There are dramatic parallels between the account of Jesus’ temptations and the experience of the Israelites in their Exodus wanderings. After coming through water, Jesus went into the desert, where He ate nothing and was tested for 40 days. Similarly, the Israelites passed through water (the Red Sea), entered the desert where they had no bread, and stayed there for 40 years. Notice how it is described in Deuteronomy 8:2, 3 (NKJV). “ ‘And you shall remember that the Lord your God led you all the way these forty years in the wilderness, to humble you and test you, to know what was in your heart, whether you would keep His commandments or not. So He humbled you, [and] allowed you to hunger.’ ”
The gospel account says that after 40 days Jesus was hungry (Matt. 4:2). Then someone appears with “helpful” advice, a bit like Job’s comforters. This was not the first time Satan is depicted as coming to “help” someone in crisis. Zechariah 3 records the story of the high priest at the time of the rebuilding of Jerusalem after the Babylonian exile. As he stood before God in vision, someone appeared at his right hand. The one who stood at the right hand was always the most trusted friend, to protect and guard against any would-be attacker. But the trusted right-hand man in Zechariah 3 was none other than the “accuser,” pretending to be a trusted friend.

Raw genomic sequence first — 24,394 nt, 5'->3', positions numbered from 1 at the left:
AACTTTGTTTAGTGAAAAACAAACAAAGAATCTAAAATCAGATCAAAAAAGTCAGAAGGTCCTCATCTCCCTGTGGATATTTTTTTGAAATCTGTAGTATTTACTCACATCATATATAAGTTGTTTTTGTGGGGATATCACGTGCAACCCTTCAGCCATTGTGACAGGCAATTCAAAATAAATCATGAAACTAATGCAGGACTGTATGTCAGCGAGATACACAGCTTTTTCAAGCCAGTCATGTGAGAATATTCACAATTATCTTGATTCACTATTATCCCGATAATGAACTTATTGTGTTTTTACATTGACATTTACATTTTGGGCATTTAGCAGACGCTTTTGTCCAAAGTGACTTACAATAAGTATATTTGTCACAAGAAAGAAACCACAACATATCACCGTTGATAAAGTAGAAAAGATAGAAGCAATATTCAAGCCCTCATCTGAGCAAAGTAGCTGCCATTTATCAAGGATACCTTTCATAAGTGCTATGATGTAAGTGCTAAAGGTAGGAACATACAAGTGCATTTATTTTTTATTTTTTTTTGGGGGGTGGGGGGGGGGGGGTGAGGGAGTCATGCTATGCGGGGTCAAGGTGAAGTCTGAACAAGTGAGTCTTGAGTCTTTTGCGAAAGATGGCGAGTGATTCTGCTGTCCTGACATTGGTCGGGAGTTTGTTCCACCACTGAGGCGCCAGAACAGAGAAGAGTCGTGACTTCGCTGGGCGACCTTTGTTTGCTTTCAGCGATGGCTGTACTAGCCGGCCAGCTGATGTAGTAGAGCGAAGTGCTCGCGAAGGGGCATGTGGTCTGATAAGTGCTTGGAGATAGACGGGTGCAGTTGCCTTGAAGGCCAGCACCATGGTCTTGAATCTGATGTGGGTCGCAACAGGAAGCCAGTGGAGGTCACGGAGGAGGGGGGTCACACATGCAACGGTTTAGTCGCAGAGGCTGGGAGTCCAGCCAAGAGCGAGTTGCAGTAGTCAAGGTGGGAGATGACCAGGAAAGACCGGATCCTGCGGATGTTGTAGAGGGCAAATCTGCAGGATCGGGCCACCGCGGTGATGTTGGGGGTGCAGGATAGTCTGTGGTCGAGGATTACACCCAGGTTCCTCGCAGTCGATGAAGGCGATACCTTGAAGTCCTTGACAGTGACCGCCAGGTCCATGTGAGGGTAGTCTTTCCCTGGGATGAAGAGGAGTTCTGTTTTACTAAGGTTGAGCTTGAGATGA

The same thing happened to Jesus in the wilderness. The one who came to “help” revealed himself when he said, “If You are the Son of God, command that these stones become bread” (Matt. 4:3, NKJV). An angel from God would have no doubt about Jesus’ divinity.
Again notice how Jesus’ reply (Matt. 4:4) is a quotation linked to the Exodus. “ ‘[God] fed you with manna which you did not know nor did your fathers know, that He might make you know that man shall not live by bread alone; but man lives by every word that proceeds from the mouth of the Lord’ ” (Deut. 8:3, NKJV).